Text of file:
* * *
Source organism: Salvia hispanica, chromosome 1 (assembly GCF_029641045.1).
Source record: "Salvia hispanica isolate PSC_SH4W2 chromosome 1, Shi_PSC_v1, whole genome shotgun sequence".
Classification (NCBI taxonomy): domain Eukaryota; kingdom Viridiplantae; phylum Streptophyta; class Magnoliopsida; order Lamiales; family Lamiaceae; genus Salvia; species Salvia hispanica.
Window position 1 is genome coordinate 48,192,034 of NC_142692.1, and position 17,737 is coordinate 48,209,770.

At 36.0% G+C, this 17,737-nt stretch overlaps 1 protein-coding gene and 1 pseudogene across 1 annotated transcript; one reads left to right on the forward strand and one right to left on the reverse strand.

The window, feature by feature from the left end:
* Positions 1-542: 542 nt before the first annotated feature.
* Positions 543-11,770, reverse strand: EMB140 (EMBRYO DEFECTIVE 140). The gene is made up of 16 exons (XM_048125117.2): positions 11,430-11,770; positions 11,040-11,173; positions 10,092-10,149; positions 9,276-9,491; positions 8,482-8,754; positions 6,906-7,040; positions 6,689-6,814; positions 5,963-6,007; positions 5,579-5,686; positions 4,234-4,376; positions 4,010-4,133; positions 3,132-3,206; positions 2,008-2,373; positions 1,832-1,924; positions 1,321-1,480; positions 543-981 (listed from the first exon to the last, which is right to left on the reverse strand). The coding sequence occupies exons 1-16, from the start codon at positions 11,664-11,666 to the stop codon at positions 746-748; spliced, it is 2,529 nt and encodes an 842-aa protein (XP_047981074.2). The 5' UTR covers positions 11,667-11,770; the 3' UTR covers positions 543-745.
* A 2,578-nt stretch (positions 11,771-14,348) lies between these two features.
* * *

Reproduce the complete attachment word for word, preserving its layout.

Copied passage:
Source organism: Salvia hispanica, chromosome 1 (assembly GCF_029641045.1).
Source record: "Salvia hispanica isolate PSC_SH4W2 chromosome 1, Shi_PSC_v1, whole genome shotgun sequence".
Classification (NCBI taxonomy): domain Eukaryota; kingdom Viridiplantae; phylum Streptophyta; class Magnoliopsida; order Lamiales; family Lamiaceae; genus Salvia; species Salvia hispanica.
Window position 1 is genome coordinate 48,192,034 of NC_142692.1, and position 17,737 is coordinate 48,209,770.

At 36.0% G+C, this 17,737-nt stretch overlaps 1 protein-coding gene and 1 pseudogene across 1 annotated transcript; one reads left to right on the forward strand and one right to left on the reverse strand.

The window, feature by feature from the left end:
* Positions 1-542: 542 nt before the first annotated feature.
* Positions 543-11,770, reverse strand: EMB140 (EMBRYO DEFECTIVE 140). The gene is made up of 16 exons (XM_048125117.2): positions 11,430-11,770; positions 11,040-11,173; positions 10,092-10,149; positions 9,276-9,491; positions 8,482-8,754; positions 6,906-7,040; positions 6,689-6,814; positions 5,963-6,007; positions 5,579-5,686; positions 4,234-4,376; positions 4,010-4,133; positions 3,132-3,206; positions 2,008-2,373; positions 1,832-1,924; positions 1,321-1,480; positions 543-981 (listed from the first exon to the last, which is right to left on the reverse strand). The coding sequence occupies exons 1-16, from the start codon at positions 11,664-11,666 to the stop codon at positions 746-748; spliced, it is 2,529 nt and encodes an 842-aa protein (XP_047981074.2). The 5' UTR covers positions 11,667-11,770; the 3' UTR covers positions 543-745.
* A 2,578-nt stretch (positions 11,771-14,348) lies between these two features.